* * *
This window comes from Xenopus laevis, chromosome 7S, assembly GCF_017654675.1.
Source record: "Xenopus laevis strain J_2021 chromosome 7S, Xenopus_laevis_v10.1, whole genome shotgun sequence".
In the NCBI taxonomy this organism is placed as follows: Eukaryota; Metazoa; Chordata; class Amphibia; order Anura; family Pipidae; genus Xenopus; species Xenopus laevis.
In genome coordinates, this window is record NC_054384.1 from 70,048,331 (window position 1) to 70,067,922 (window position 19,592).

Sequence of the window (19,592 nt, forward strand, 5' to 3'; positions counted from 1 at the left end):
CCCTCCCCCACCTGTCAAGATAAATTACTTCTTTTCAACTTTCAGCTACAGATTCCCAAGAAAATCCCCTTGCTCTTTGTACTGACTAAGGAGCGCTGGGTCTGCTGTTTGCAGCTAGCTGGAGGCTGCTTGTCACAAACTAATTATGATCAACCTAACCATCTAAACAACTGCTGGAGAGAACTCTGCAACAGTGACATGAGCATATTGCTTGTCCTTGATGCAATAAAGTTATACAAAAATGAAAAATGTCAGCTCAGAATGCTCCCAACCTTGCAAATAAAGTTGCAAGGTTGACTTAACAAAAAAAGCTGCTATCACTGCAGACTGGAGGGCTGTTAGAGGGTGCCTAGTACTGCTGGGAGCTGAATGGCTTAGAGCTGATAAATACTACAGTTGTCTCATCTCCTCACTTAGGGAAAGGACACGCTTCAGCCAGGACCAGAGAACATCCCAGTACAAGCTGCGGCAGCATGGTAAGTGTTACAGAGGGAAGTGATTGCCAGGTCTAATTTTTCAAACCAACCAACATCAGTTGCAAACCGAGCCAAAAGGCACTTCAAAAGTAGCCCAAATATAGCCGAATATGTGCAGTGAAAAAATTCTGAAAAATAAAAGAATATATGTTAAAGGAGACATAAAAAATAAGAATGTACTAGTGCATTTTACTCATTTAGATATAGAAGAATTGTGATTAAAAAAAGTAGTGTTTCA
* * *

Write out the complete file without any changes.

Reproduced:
This window comes from Xenopus laevis, chromosome 7S, assembly GCF_017654675.1.
Source record: "Xenopus laevis strain J_2021 chromosome 7S, Xenopus_laevis_v10.1, whole genome shotgun sequence".
In the NCBI taxonomy this organism is placed as follows: Eukaryota; Metazoa; Chordata; class Amphibia; order Anura; family Pipidae; genus Xenopus; species Xenopus laevis.
In genome coordinates, this window is record NC_054384.1 from 70,048,331 (window position 1) to 70,067,922 (window position 19,592).

Sequence of the window (19,592 nt, forward strand, 5' to 3'; positions counted from 1 at the left end):
CCCTCCCCCACCTGTCAAGATAAATTACTTCTTTTCAACTTTCAGCTACAGATTCCCAAGAAAATCCCCTTGCTCTTTGTACTGACTAAGGAGCGCTGGGTCTGCTGTTTGCAGCTAGCTGGAGGCTGCTTGTCACAAACTAATTATGATCAACCTAACCATCTAAACAACTGCTGGAGAGAACTCTGCAACAGTGACATGAGCATATTGCTTGTCCTTGATGCAATAAAGTTATACAAAAATGAAAAATGTCAGCTCAGAATGCTCCCAACCTTGCAAATAAAGTTGCAAGGTTGACTTAACAAAAAAAGCTGCTATCACTGCAGACTGGAGGGCTGTTAGAGGGTGCCTAGTACTGCTGGGAGCTGAATGGCTTAGAGCTGATAAATACTACAGTTGTCTCATCTCCTCACTTAGGGAAAGGACACGCTTCAGCCAGGACCAGAGAACATCCCAGTACAAGCTGCGGCAGCATGGTAAGTGTTACAGAGGGAAGTGATTGCCAGGTCTAATTTTTCAAACCAACCAACATCAGTTGCAAACCGAGCCAAAAGGCACTTCAAAAGTAGCCCAAATATAGCCGAATATGTGCAGTGAAAAAATTCTGAAAAATAAAAGAATATATGTTAAAGGAGACATAAAAAATAAGAATGTACTAGTGCATTTTACTCATTTAGATATAGAAGAATTGTGATTAAAAAAAGTAGTGTTTCA